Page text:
Pope St. John Paul II, and Pope Francis on work and working men and women. Work is fundamental.
The Church is convinced that work is a fundamental dimension of man’s existence on earth. She is confirmed in this conviction by considering the whole heritage of the many sciences devoted to man: anthropology, palaeontology, history, sociology, psychology and so on; they all seem to bear witness to this reality in an irrefutable way. But the source of the Church’s conviction is above all the revealed word of God, and therefore what is aconviction of the intellect is also a conviction of faith. The reason is that the Church-and it is worthwhile stating it at this point-believes in man: she thinks of man and addresses herself to him not only in the light of historical experience, not only with the aid of the many methods of scientific knowledge, but in the first place in the light of the revealed word of the living God. Relating herself to man, she seeks to express the eternal designs and transcendent destiny which the living God, the Creator and Redeemer, has linked with him.
The Church finds in the very first pages of the Book of Genesis the source of her conviction that work is a fundamental dimension of human existence on earth. An analysis of these texts makes us aware that they express-sometimes in an archaic way of manifesting thought-the fundamental truths about man, in the context of the mystery of creation itself. These truths are decisive for man from the very beginning, and at the same time they trace out the main lines of his earthly existence, both in the state of original justice and also after the breaking, caused by sin, of the Creator’s original covenant with creation in man. When man, who had been created “in the image of God. . . .male and female,” hears the words: “Be fruitful and multiply, and fill the earth and subdue it,” even though these words do not refer directly and explicitly to work, beyond any doubt they indirectly indicate it as an activity for man to carry out in the world. Indeed, they show its very deepest essence. Man is the image of God partly through the mandate received from his Creator to subdue, to dominate, the earth. In carrying out this mandate, man, every human being, reflects the very action of the Creator of the universe.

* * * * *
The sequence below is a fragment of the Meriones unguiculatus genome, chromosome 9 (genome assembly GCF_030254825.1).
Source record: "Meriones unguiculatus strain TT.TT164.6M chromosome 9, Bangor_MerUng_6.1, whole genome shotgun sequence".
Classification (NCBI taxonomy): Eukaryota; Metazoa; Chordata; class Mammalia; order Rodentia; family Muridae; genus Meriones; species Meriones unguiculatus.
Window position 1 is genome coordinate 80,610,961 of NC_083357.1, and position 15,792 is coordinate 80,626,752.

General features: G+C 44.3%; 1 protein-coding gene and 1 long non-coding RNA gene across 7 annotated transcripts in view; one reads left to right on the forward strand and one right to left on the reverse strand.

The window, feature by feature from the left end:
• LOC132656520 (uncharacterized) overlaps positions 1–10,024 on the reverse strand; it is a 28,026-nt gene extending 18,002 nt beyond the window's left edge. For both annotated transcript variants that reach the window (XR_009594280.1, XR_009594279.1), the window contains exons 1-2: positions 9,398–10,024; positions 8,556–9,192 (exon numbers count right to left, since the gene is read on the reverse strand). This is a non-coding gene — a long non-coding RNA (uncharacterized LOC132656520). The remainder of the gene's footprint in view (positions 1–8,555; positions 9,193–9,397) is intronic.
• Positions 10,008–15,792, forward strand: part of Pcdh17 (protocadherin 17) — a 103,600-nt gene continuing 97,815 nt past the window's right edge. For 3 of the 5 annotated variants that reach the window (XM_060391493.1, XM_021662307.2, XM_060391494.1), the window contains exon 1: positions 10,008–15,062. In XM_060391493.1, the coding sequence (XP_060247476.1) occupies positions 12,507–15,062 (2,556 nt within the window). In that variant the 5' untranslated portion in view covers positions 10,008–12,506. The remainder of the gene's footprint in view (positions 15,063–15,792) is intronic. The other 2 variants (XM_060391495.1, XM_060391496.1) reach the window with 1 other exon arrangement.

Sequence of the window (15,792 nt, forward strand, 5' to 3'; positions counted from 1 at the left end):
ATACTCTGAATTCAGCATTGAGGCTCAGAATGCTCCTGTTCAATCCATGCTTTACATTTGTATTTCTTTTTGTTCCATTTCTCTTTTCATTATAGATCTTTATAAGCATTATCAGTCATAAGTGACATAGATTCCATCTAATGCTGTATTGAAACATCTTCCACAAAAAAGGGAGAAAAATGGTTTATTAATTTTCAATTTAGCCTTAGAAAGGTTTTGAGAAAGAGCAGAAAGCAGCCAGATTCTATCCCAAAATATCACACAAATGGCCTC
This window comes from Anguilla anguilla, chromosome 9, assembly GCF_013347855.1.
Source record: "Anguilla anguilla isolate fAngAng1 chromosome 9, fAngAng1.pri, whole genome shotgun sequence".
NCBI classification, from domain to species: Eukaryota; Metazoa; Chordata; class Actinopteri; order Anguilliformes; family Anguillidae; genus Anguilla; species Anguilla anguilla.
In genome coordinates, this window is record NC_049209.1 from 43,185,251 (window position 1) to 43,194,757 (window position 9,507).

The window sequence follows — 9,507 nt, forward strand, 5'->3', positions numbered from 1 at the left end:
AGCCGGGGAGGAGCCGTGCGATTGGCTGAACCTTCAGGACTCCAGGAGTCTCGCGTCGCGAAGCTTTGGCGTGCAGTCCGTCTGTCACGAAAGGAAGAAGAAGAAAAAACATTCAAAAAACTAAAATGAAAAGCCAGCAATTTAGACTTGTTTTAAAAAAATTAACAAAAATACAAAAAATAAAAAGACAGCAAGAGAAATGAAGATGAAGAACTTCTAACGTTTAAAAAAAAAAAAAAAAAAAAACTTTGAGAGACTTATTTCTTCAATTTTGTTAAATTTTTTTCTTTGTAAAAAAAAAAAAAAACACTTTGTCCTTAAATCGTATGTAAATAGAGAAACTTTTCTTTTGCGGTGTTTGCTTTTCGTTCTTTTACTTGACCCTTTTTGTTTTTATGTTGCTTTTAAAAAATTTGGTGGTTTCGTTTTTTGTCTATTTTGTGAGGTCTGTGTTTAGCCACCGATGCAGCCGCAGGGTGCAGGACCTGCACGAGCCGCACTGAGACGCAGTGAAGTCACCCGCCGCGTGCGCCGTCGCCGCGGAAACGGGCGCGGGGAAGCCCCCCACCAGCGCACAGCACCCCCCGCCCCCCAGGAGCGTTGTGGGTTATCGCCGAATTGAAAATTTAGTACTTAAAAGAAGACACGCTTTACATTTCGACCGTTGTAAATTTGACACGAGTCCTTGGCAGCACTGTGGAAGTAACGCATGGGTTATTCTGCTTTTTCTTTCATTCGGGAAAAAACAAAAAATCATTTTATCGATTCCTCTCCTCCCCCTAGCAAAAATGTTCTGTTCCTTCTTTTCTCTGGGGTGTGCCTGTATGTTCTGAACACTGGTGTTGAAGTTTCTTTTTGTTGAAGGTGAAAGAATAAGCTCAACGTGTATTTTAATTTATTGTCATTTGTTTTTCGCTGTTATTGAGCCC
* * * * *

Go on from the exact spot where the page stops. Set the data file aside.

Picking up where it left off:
Work understood as a “transitive” activity, that is to say an activity beginning in the human subject and directed towards an external object, presupposes a specific dominion by man over “the earth,” and in its turn it confirms and develops this dominion. It is clear that the term “the earth” of which the biblical text speaks is to be understood in the first place as that fragment of the visible universe that man inhabits. By extension, however, it can be understood as the whole of the visible world insofar as it comes within the range of man’s influence and of his striving to satisfy his needs. The expression “subdue the earth” has an immense range. It means all the resources that the earth (and indirectly the visible world) contains and which, through the conscious activity of man, can be discovered and used for his ends. And so these words, placed at the beginning of the Bible, never cease to be relevant. They embrace equally the past ages of civilization and economy, as also the whole of modern reality and future phases of development, which are perhaps already to some extent beginning to take shape, though for the most part they are still almost unknown to man and hidden from him. – from John Paul II’s Laborem Exercens (1981)
Robert Royal is editor-in-chief of The Catholic Thing, and president of the Faith & Reason Institute in Washington, D.C. His most recent book is A Deeper Vision: The Catholic Intellectual Tradition in the Twentieth Century, published by Ignatius Press. The God That Did Not Fail: How Religion Built and Sustains the West, is now available in paperback from Encounter Books.
EDITORS NOTE: The featured image is a painting titled Men of the Docks by George Bellows, 1912 located in the National Gallery, Washington, D.C.